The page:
Beyond the Blues
Beyond the Blues

Lets Have A Talk

by L. A. Davis about a month ago in depression

Depression and Disorders

Lets Have A Talk

All my life. That's how long I have struggled with my own personal depression issues. It wasn't easy to figure out and didn't take until I was almost 30 to figure out. That's how hard it is to actually diagnose depression. A lot of people wont talk about it because of that. There's many reasons that people either wont talk about it or try the best they can to hide it. Some of those reasons include:

* Mis-diagnosis: This is the biggest issue with depression. Especially in kids. The symptoms of depression can also be associated with other issues like ADD/ADHD. Because their symptoms are so similar many doctors assume this is the issue.

* Generation/How They Were Raised: Older generations were raised on the principle that you never let others see you weak. Weakness means you're less of a person. While we now know this isn't true it was the mantra of the past. If you try explaining to those raised in that manner they will simply tell you to stop complaining or that there's no reason for you to be depressed.

* No Support: A lot of people have little to no support on issues of depression. This could be that others simply find it too much of a burden to be bothered with helping or that they themselves are secretly dealing with the same issues and once faced with having to deal with it, they run away. It may also be that an individual does not know how to find the right help or resources and even searching the web can cause their anxiety to go up.

* Ignorance/Acceptance: A person can claim two opposing sides of the spectrum. Either they choose to ignore it and keep moving on or they become so drowned in it that they can't find a way out.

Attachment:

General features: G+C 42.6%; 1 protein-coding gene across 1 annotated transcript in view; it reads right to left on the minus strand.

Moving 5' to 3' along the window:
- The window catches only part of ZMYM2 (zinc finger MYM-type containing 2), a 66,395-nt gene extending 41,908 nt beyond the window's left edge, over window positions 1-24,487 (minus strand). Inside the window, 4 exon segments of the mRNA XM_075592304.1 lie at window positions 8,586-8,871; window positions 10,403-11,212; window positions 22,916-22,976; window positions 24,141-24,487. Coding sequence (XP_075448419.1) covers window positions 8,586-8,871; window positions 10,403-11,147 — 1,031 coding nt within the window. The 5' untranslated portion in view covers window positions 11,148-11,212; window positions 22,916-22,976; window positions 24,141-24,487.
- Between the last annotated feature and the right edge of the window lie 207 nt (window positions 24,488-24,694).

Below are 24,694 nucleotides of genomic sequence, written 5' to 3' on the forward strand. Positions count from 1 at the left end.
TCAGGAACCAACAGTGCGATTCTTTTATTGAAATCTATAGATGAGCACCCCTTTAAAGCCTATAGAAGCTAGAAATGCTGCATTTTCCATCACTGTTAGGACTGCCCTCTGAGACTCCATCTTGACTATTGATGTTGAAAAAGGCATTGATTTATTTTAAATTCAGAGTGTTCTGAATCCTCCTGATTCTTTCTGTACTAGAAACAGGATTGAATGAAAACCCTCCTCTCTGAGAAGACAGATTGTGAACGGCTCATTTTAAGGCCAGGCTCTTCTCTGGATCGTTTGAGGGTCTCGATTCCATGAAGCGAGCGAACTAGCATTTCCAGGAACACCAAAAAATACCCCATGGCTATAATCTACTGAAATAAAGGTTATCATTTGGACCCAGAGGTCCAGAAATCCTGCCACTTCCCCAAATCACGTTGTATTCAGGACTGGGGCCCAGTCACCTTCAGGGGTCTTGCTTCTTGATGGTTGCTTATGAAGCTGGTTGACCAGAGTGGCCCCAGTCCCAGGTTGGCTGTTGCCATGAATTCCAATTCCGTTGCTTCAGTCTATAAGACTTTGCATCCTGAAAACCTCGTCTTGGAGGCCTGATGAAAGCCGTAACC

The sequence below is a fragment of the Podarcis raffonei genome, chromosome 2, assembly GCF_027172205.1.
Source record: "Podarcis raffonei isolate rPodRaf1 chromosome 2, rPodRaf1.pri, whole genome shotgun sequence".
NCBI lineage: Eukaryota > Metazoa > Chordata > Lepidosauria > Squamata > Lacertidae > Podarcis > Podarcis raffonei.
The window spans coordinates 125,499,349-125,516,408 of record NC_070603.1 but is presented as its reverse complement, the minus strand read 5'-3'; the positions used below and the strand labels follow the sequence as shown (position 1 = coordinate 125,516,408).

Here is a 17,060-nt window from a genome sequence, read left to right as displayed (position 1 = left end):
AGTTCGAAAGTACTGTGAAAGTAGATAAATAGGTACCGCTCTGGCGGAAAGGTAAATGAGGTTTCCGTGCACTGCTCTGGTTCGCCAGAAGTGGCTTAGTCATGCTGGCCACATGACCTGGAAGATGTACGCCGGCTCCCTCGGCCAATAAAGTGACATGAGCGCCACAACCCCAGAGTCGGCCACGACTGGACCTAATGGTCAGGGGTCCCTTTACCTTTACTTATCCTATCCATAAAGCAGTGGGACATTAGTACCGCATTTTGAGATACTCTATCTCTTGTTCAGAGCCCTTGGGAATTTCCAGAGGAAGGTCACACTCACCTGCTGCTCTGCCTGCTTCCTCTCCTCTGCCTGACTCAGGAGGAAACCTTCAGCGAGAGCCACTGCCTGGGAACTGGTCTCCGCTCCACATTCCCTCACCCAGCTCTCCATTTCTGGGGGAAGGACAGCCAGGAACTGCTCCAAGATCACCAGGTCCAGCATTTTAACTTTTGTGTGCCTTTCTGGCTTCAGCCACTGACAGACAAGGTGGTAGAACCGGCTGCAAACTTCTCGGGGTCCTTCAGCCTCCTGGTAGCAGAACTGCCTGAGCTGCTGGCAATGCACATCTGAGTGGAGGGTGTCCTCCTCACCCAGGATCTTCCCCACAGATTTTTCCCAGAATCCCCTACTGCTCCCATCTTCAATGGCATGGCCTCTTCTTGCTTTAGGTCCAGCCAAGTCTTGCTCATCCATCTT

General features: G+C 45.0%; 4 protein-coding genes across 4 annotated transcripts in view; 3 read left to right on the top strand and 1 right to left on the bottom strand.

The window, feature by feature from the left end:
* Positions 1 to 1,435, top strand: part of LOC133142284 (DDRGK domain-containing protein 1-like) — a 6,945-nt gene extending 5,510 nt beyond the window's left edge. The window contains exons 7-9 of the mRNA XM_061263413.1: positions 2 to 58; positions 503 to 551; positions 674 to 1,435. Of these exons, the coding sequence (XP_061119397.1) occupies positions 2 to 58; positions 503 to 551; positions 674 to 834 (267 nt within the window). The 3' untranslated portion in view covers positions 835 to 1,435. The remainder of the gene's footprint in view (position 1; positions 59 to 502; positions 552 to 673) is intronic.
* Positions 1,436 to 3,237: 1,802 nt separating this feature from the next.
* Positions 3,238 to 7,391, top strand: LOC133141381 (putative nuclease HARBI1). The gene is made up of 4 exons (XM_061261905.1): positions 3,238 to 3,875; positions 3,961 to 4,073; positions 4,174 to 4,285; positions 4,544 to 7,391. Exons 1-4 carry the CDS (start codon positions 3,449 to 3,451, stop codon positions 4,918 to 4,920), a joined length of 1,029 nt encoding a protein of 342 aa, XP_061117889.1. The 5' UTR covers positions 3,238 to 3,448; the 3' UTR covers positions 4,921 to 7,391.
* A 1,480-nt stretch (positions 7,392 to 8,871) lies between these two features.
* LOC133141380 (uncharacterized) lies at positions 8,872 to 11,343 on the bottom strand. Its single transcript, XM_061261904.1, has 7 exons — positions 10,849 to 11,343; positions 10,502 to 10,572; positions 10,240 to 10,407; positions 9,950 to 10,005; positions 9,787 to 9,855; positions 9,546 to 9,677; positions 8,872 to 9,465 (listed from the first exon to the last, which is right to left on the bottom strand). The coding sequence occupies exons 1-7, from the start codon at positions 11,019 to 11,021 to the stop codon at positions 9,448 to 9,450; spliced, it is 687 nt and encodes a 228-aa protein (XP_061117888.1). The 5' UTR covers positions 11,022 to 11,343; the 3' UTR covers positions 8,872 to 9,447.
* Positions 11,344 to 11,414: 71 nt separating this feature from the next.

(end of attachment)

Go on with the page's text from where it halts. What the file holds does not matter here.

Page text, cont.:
Depression is something that everyone, at some time or another, has dealt with. The difference is some people are depressed in feelings alone. Others are depressed because of actual medical issues such as genetics, complications at birth, neurological issues, traumatic history, etc. These individuals are unable to simply "Pick yourself up and keep moving". They require medical help to try and maintain any normalcy they can find. This could be through medication or therapy or a combination.

So how does one know if they have depression? There are a lot of different types of depression and they are as unique as the people who have them. Some may only have anxiety while others may experience the full gambit of symptoms. The simple list of symptoms are:

* Anxiety

* Mood Swings

* Agitation

* Extreme Lose or Gain in Sleep or Appetite

* Disinterest/Seclusion

* Social Anxiety

* Disturbing thoughts

* Self Harm

* OCD (Obsessive Compulsive Disorder)

Now let's talk about other issues that are part of depression, but many people overlook:

* Depersonalization Disorder or DPD is when a person feels detached from both themselves and the world around them. They can feel as though their thoughts, feelings and even body are not their own. This includes not being to look at their own reflection or even having out of body experiences. They have issues with seeing the world around them. As if they're in a fog or surreal situation. This disorder is usually caused by some sort of trauma. It could be early abuse, extreme stress or even drug abuse. This is a neurological and hormonal disorder, but not necessarily a genetic one.